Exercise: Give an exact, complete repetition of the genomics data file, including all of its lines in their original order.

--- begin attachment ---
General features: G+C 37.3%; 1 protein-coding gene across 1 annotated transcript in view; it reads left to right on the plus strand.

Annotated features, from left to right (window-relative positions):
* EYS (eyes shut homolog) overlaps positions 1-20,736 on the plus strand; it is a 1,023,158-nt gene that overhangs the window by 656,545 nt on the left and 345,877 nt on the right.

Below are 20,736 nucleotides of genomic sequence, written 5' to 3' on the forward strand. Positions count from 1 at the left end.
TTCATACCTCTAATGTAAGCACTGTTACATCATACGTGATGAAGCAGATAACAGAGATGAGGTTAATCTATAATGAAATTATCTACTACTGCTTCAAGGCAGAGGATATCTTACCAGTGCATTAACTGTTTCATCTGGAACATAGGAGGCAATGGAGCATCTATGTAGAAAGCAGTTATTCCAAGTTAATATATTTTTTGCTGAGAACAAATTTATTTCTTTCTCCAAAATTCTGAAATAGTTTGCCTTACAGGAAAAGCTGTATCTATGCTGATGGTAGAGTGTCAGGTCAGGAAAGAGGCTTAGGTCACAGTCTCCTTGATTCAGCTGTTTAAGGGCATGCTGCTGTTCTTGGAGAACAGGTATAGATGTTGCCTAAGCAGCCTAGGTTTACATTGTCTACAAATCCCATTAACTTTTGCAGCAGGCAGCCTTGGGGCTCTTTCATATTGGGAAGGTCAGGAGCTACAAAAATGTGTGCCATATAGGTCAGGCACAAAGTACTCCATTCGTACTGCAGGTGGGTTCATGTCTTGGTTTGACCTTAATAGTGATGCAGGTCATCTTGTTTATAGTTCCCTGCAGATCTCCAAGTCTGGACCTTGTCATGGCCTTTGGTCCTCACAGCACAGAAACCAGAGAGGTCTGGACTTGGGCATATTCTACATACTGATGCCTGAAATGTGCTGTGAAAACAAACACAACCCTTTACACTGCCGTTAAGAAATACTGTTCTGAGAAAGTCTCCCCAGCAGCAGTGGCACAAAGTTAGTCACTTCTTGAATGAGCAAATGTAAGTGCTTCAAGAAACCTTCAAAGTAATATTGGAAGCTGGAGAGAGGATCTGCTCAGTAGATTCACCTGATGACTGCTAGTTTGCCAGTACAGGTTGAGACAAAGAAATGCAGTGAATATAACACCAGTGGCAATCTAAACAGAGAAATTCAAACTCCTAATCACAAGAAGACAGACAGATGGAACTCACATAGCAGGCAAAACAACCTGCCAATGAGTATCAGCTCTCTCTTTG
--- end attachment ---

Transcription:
General features: G+C 37.3%; 1 protein-coding gene across 1 annotated transcript in view; it reads left to right on the plus strand.

Annotated features, from left to right (window-relative positions):
* EYS (eyes shut homolog) overlaps positions 1-20,736 on the plus strand; it is a 1,023,158-nt gene that overhangs the window by 656,545 nt on the left and 345,877 nt on the right.

Below are 20,736 nucleotides of genomic sequence, written 5' to 3' on the forward strand. Positions count from 1 at the left end.
TTCATACCTCTAATGTAAGCACTGTTACATCATACGTGATGAAGCAGATAACAGAGATGAGGTTAATCTATAATGAAATTATCTACTACTGCTTCAAGGCAGAGGATATCTTACCAGTGCATTAACTGTTTCATCTGGAACATAGGAGGCAATGGAGCATCTATGTAGAAAGCAGTTATTCCAAGTTAATATATTTTTTGCTGAGAACAAATTTATTTCTTTCTCCAAAATTCTGAAATAGTTTGCCTTACAGGAAAAGCTGTATCTATGCTGATGGTAGAGTGTCAGGTCAGGAAAGAGGCTTAGGTCACAGTCTCCTTGATTCAGCTGTTTAAGGGCATGCTGCTGTTCTTGGAGAACAGGTATAGATGTTGCCTAAGCAGCCTAGGTTTACATTGTCTACAAATCCCATTAACTTTTGCAGCAGGCAGCCTTGGGGCTCTTTCATATTGGGAAGGTCAGGAGCTACAAAAATGTGTGCCATATAGGTCAGGCACAAAGTACTCCATTCGTACTGCAGGTGGGTTCATGTCTTGGTTTGACCTTAATAGTGATGCAGGTCATCTTGTTTATAGTTCCCTGCAGATCTCCAAGTCTGGACCTTGTCATGGCCTTTGGTCCTCACAGCACAGAAACCAGAGAGGTCTGGACTTGGGCATATTCTACATACTGATGCCTGAAATGTGCTGTGAAAACAAACACAACCCTTTACACTGCCGTTAAGAAATACTGTTCTGAGAAAGTCTCCCCAGCAGCAGTGGCACAAAGTTAGTCACTTCTTGAATGAGCAAATGTAAGTGCTTCAAGAAACCTTCAAAGTAATATTGGAAGCTGGAGAGAGGATCTGCTCAGTAGATTCACCTGATGACTGCTAGTTTGCCAGTACAGGTTGAGACAAAGAAATGCAGTGAATATAACACCAGTGGCAATCTAAACAGAGAAATTCAAACTCCTAATCACAAGAAGACAGACAGATGGAACTCACATAGCAGGCAAAACAACCTGCCAATGAGTATCAGCTCTCTCTTTG